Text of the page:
"Janus" by Ann Beattie

A woman lusting after a bowl….kinky.

The end of the story very clearly connects Andrea’s attachment to the bowl with her unresolved feelings about a former relationship. But the bowl seems to represent the allure of “deviant” sexuality for this woman. The bowl is a remnant of a deviant relationship—an affair she had while she was married. And, to get a little Freudian, the bowl is a fairly yonic symbol. Her “lust” for the bowl suggests a lesbian attraction. Basically, the bowl seems represent everything that is not her marriage. In Beattie’s description of Andrea and her husband, their marriage sounds a little lifeless. Her husband declares the bowl “pretty” but “He had no more interest in the bowl than she had in his new Leica.” In the bowl, she looks for “one small flash of blue, a vanishing point on the horizon.” This view of the horizon suggests that Andrea sees no limit in the bowl, while she cannot even bring herself to tell her husband about her opinion that the bowl has made her a successful real estate broker.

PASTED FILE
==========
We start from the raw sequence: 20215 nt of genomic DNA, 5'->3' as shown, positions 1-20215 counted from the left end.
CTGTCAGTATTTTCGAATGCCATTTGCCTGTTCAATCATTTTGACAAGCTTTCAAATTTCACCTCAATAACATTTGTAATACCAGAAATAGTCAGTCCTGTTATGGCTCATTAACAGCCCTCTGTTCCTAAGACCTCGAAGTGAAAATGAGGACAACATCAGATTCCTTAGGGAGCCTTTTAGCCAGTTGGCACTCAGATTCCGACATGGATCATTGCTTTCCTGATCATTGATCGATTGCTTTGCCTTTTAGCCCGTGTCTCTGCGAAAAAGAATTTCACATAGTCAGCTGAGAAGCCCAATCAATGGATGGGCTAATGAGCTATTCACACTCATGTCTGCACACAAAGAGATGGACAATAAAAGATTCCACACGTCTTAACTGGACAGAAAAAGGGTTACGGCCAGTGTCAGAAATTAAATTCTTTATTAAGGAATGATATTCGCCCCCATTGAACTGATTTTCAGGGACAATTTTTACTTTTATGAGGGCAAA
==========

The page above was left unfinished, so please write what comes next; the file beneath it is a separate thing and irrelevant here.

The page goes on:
I can’t quite figure out the significance of the title. Janus, of course, is a Roman god — the god of gates and doors, of beginnings and endings. Janus is represented as a head with two faces looking in oposite directions. Sometimes one face has a beard while the other does not. The beginnings and endings part of Janus’ description makes sense to me in context of the story—the bowl suggests the ending of a past relationship, and perhaps her current relationship, and an infinite number of new relationships—but I’m not sure what to do with the double face thing. While I suppose that Andrea was deceitful, in that she hid a relationship from her husband, I wouldn’t really call her two-faced. And I can’t quite fit a notion of duality into the story either.